Tuesday , September 25 2018

Trump decides against harshest measures on Chinese investments

Bloomberg

The White House opted to take a less confrontational approach towards Chinese investments in the US as it pushes Congress to strengt-hen an existing review pro-cess rather than invoke a little-used law reserved for economic emergencies.
President Donald Trump wants Congress to pass legislation to bolster the Committee on Foreign Investment in the US, or CFIUS, so it can prevent companies from violating intellectual-property rights of American companies, two administration officials said on Wednesday, spe- aking to reporters on the condition of anonymity.
The administration decided not to employ the International Emergency Econo- mic Powers Act of 1977 that would give the president bro-ad authority to curb Chinese investments in the country.
The decision comes amid White House allegations that China engages in widespread theft of intellectual property. The inter-agency CFIUS pan-el, if bolstered by Congress, can address those concerns while maintaining an open investment climate, one of the administration officials said.
Trump’s choice shows that he is favouring a more measured strategy that requires coordination with Congress, rather than working solely through the executive branch. It’s also a win for proponents of conciliatory tone in negotiations with China such as Treasury Secretary Steven Mnuchin, who told reporters on Wednesday that moves to strengthen CFIUS aren’t intended to single out Beijing.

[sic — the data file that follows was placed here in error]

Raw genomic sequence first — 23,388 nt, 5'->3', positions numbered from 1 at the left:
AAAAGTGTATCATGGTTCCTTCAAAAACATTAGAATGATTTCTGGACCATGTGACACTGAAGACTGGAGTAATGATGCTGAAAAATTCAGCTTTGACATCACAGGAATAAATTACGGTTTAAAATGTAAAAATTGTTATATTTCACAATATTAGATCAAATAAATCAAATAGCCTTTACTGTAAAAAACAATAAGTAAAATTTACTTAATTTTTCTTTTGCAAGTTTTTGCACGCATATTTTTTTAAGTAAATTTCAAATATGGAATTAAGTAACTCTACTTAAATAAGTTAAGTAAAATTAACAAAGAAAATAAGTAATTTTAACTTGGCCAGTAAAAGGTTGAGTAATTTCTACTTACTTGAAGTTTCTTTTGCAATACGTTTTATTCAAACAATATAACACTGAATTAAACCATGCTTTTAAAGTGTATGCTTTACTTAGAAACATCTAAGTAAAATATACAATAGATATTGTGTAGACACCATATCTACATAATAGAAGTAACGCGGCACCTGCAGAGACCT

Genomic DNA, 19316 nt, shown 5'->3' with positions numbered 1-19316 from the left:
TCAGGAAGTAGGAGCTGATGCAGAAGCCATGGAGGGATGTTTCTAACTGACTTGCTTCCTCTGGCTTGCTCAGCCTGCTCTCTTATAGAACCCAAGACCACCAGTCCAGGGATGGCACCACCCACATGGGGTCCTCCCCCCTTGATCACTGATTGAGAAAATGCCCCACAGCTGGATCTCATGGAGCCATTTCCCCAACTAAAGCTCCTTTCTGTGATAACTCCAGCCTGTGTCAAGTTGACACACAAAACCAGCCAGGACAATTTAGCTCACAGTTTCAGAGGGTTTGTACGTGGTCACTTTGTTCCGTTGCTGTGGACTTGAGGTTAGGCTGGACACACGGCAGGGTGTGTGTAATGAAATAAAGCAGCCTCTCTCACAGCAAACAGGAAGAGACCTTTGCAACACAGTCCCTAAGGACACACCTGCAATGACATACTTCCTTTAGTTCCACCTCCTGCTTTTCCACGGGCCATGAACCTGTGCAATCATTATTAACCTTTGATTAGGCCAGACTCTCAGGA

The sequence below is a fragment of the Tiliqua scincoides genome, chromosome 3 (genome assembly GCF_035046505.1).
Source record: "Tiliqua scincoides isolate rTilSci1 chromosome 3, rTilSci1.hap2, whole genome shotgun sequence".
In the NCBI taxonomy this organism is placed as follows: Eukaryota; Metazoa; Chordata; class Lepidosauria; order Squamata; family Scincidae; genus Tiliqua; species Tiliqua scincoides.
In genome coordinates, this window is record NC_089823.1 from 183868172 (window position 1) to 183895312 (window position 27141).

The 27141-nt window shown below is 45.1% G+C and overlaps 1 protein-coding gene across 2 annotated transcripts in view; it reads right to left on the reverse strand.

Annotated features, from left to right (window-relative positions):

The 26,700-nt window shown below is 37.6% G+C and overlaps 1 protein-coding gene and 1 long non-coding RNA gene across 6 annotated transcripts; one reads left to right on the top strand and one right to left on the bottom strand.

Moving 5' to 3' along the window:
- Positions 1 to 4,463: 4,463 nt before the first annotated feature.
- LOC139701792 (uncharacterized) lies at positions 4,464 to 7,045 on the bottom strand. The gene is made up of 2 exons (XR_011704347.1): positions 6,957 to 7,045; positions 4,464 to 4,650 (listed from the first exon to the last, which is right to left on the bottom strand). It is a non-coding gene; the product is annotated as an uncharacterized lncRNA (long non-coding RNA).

“This is not intended to target China,” Mnuchin said. “It’s fair to say that certain countries will get a heightened review; I don’t think we need a list of special countries.”
CFIUS legislation passed in the House would expand investigations by the panel to include minority investments in “critical technology” or “critical infrastructure” and joint ventures where technology companies contribute intellectual property. While CFIUS reviews are technically voluntary, the bill would require foreign investors that are at least 25 percent owned by foreign governments to go through CFIUS when they are acquiring at least a 25 percent stake in a US business.

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